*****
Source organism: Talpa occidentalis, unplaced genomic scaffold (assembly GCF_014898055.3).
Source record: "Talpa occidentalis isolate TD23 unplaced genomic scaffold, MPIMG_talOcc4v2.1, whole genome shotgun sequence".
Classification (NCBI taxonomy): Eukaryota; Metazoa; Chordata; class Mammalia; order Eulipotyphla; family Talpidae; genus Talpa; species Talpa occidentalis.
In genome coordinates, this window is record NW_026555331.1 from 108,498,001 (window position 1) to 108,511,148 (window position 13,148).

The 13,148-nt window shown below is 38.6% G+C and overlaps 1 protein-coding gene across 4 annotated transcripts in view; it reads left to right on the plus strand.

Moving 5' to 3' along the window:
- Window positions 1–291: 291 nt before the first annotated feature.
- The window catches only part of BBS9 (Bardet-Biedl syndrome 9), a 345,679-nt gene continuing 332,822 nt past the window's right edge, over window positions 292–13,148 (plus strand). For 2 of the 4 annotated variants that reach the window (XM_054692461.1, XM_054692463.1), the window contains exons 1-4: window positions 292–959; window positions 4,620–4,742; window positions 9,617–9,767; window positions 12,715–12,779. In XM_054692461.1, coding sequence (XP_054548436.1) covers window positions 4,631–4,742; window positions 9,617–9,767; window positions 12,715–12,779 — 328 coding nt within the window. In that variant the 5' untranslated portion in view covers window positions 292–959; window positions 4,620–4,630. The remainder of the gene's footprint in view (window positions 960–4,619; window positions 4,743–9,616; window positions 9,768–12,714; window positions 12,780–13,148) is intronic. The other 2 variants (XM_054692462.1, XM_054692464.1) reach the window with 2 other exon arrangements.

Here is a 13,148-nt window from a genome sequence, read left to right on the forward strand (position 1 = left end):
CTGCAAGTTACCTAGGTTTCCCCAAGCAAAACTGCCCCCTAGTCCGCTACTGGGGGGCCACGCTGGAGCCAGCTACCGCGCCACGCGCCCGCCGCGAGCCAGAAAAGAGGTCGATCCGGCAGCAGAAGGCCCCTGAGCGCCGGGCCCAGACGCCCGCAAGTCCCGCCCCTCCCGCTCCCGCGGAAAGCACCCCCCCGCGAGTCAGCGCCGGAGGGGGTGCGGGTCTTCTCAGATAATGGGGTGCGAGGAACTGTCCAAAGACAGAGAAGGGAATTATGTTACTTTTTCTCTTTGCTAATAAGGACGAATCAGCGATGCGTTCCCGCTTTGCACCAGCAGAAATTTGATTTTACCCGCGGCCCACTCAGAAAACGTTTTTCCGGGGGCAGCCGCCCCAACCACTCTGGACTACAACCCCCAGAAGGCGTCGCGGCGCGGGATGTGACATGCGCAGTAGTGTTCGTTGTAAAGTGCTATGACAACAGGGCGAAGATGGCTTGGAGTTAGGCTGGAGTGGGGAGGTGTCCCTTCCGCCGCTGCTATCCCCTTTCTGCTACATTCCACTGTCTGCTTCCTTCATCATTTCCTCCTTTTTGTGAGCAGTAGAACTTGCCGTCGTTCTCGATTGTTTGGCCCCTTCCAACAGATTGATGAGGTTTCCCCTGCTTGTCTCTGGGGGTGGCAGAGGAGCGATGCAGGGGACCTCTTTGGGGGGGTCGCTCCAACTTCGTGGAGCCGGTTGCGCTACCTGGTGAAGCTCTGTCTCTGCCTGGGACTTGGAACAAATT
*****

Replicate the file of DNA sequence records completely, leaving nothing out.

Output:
Source organism: Talpa occidentalis, unplaced genomic scaffold (assembly GCF_014898055.3).
Source record: "Talpa occidentalis isolate TD23 unplaced genomic scaffold, MPIMG_talOcc4v2.1, whole genome shotgun sequence".
Classification (NCBI taxonomy): Eukaryota; Metazoa; Chordata; class Mammalia; order Eulipotyphla; family Talpidae; genus Talpa; species Talpa occidentalis.
In genome coordinates, this window is record NW_026555331.1 from 108,498,001 (window position 1) to 108,511,148 (window position 13,148).

The 13,148-nt window shown below is 38.6% G+C and overlaps 1 protein-coding gene across 4 annotated transcripts in view; it reads left to right on the plus strand.

Moving 5' to 3' along the window:
- Window positions 1–291: 291 nt before the first annotated feature.
- The window catches only part of BBS9 (Bardet-Biedl syndrome 9), a 345,679-nt gene continuing 332,822 nt past the window's right edge, over window positions 292–13,148 (plus strand). For 2 of the 4 annotated variants that reach the window (XM_054692461.1, XM_054692463.1), the window contains exons 1-4: window positions 292–959; window positions 4,620–4,742; window positions 9,617–9,767; window positions 12,715–12,779. In XM_054692461.1, coding sequence (XP_054548436.1) covers window positions 4,631–4,742; window positions 9,617–9,767; window positions 12,715–12,779 — 328 coding nt within the window. In that variant the 5' untranslated portion in view covers window positions 292–959; window positions 4,620–4,630. The remainder of the gene's footprint in view (window positions 960–4,619; window positions 4,743–9,616; window positions 9,768–12,714; window positions 12,780–13,148) is intronic. The other 2 variants (XM_054692462.1, XM_054692464.1) reach the window with 2 other exon arrangements.

Here is a 13,148-nt window from a genome sequence, read left to right on the forward strand (position 1 = left end):
CTGCAAGTTACCTAGGTTTCCCCAAGCAAAACTGCCCCCTAGTCCGCTACTGGGGGGCCACGCTGGAGCCAGCTACCGCGCCACGCGCCCGCCGCGAGCCAGAAAAGAGGTCGATCCGGCAGCAGAAGGCCCCTGAGCGCCGGGCCCAGACGCCCGCAAGTCCCGCCCCTCCCGCTCCCGCGGAAAGCACCCCCCCGCGAGTCAGCGCCGGAGGGGGTGCGGGTCTTCTCAGATAATGGGGTGCGAGGAACTGTCCAAAGACAGAGAAGGGAATTATGTTACTTTTTCTCTTTGCTAATAAGGACGAATCAGCGATGCGTTCCCGCTTTGCACCAGCAGAAATTTGATTTTACCCGCGGCCCACTCAGAAAACGTTTTTCCGGGGGCAGCCGCCCCAACCACTCTGGACTACAACCCCCAGAAGGCGTCGCGGCGCGGGATGTGACATGCGCAGTAGTGTTCGTTGTAAAGTGCTATGACAACAGGGCGAAGATGGCTTGGAGTTAGGCTGGAGTGGGGAGGTGTCCCTTCCGCCGCTGCTATCCCCTTTCTGCTACATTCCACTGTCTGCTTCCTTCATCATTTCCTCCTTTTTGTGAGCAGTAGAACTTGCCGTCGTTCTCGATTGTTTGGCCCCTTCCAACAGATTGATGAGGTTTCCCCTGCTTGTCTCTGGGGGTGGCAGAGGAGCGATGCAGGGGACCTCTTTGGGGGGGTCGCTCCAACTTCGTGGAGCCGGTTGCGCTACCTGGTGAAGCTCTGTCTCTGCCTGGGACTTGGAACAAATT